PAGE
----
Vertical decorative concrete is well on its way to becoming a major design trend in the marketplace. All one needs to do is look at its potential for creativity and innovation to see the viability of this craft.
In recent years, the styles that seem to have risen to the top have been the classic “dry stack” look of plaster with exposed stone. Dry stack stone is almost a lost art form. Trained masons would gather stone together and place each piece in such a way that there would be no need for mortar. It took a tremendous amount of time and knowledge to create a sound and stable wall. Hand carving details like this in vertical decorative concrete can be done in a day where a mason might take a week. Walls, wine cellars, pillars and fire places are some of the most popular places to apply vertical decorative concrete.
Coming in a close second is the plaster with exposed stone look. For decades, faux finishers/plasterers have used joint compounds and similar materials to achieve this look. Vertical decorative concrete answers this call with stunning realism.
There are several manufacturers in the industry that offer a light weight, carvable, stampable, vertical concrete mix that can be easily placed on walls or other vertical surfaces. There are new concrete stains and paints that replace the traditional method of acid staining. The tools of the trade are common enough, such as a 3-inch rounded pool trowel, point trowel, tuck-pointing trowels, margin trowel, hawk and various brushes and pads.
The texturizing tools are more rare. There aren’t many companies that make them but there are good items to be found online at www.Specco.com (mixes and colors), www.WaltTools.com (mixes, colors and tools) and www.SmithPaints.com (colors).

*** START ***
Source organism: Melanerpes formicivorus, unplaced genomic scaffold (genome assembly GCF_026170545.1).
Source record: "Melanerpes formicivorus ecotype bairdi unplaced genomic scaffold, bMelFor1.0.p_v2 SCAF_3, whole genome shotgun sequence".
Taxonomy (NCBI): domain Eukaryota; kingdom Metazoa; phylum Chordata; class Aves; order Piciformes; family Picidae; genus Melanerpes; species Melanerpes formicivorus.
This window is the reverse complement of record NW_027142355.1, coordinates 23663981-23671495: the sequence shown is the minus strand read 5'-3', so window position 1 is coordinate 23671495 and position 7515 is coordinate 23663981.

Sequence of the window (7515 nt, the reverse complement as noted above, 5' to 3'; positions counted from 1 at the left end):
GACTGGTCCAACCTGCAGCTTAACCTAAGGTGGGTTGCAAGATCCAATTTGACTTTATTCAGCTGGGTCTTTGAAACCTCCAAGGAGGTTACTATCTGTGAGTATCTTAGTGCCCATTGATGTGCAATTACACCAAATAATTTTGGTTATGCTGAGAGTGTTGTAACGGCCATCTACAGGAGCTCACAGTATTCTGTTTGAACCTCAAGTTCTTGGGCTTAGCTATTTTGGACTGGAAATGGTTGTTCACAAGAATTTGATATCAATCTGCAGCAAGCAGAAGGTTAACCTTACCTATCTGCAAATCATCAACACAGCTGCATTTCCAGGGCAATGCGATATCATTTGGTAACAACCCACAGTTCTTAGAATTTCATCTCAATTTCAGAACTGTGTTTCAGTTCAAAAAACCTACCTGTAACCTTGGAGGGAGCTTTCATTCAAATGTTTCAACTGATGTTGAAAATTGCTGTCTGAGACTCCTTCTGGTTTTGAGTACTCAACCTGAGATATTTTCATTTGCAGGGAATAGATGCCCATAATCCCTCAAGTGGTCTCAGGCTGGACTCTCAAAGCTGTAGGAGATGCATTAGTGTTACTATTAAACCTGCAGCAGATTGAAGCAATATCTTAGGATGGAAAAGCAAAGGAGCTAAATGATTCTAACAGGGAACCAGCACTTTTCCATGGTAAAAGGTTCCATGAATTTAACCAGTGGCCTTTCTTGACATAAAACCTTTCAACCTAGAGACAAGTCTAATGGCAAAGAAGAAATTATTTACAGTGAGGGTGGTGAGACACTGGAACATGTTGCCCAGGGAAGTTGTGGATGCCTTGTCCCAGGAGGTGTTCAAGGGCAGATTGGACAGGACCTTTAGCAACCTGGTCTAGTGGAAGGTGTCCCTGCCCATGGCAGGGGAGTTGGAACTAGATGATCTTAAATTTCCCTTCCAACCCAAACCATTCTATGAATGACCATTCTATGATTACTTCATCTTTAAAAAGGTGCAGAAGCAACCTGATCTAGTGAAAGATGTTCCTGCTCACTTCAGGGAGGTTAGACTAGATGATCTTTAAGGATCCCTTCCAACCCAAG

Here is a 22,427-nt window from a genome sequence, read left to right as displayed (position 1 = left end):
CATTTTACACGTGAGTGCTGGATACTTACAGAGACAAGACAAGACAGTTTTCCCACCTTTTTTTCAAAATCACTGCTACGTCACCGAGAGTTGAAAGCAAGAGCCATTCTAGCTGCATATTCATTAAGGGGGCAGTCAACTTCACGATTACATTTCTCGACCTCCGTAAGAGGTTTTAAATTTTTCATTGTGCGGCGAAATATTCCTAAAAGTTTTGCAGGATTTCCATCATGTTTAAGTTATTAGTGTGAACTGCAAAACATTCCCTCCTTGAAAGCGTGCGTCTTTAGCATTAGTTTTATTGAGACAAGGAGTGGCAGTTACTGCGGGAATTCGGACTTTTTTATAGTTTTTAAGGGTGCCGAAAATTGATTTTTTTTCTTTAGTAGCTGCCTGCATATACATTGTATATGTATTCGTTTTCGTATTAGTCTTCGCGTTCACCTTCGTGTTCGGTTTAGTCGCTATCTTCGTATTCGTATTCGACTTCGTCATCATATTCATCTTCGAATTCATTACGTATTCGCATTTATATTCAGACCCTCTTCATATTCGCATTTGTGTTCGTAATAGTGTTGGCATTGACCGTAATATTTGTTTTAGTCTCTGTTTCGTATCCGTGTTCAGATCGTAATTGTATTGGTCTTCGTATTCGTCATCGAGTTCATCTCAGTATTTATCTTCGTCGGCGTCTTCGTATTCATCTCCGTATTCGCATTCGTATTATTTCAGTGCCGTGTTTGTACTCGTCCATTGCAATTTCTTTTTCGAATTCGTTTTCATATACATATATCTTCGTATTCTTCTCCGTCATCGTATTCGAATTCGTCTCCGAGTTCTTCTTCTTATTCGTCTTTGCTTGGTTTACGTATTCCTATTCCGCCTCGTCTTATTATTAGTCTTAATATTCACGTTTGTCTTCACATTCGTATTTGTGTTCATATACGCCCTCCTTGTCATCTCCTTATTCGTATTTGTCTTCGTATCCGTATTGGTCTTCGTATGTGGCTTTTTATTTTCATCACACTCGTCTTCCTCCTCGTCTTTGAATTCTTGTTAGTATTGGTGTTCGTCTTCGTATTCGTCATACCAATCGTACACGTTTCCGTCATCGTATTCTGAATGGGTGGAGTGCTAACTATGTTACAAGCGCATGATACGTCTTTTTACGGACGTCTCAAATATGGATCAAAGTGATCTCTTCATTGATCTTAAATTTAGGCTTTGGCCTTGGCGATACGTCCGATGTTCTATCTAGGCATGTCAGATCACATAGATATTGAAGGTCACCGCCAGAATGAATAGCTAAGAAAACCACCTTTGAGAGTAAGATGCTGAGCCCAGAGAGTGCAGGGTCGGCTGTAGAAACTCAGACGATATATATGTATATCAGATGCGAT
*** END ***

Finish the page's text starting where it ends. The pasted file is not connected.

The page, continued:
Get WorkingThe procedure for creating vertical decorative concrete structures is relatively simple. Once a substrate is prepared with a bonding agent, a brown or scratch coat is applied. The next step is the carving coat-this phase is where the fun begins.
Application, design, texture, carving and sculpting all take place in a few hours. This material is the finished top coat. It stays malleable all day long and various techniques can be executed throughout the day at different drying times.
From soft as butter to strong enough to support a couple hundred psi, the variety of projects that can be sculpted is very wide. When a designer can have complete freedom in a medium it’s always a good thing.
Size, color and shape are all variables when you’re working in hand-carved, vertical decorative concrete. It used to be that someone working in decorative concrete had to have an intimate knowledge of concrete itself. Today, we find that you don’t need prior knowledge of concrete to get started.
A short list of individuals working in concrete now may include painters, tile installers, marble and other floor tradesmen, faux finishers, plumbers, carpenters and plasterers.
Better Than RealVertical decorative concrete is a viable alternative to many vertical products in the marketplace and, in the hands of the skilled installer, there is much that can be accomplished. If you were to dream up an environment that had pillars, archways and corridors of stone throughout an area, you might think it would be hard to realize. It doesn’t take very long to create that dream space using concrete.
Just recently, there was a public wine room created (note pictures) where real stone was placed in the same area as vertical decorative concrete. The real stone took second place to the VDC-not because it didn’t look good, but because it was not as exciting.
Is this really hard to learn?
I tell people all the time, any stone work is just three things: lines, texture and color. These are the three things that comprise all the projects I have ever worked on. Once you have acquired the knowledge to execute the principles of stone facing, then lines, texture and color are all that remain. Training is critical if you are to acquire the necessary skills to sculpt realistic stone work or other vertical decorative finishes. Not unlike other trades, craftsmen do not like to share their secrets with anyone for fear of training their competition. That’s an unfortunate fact but it’s been a personal goal of mine to spread those tips and tricks of this “mysterious” craft. Of course, practice is the key to becoming a skilled sculptor.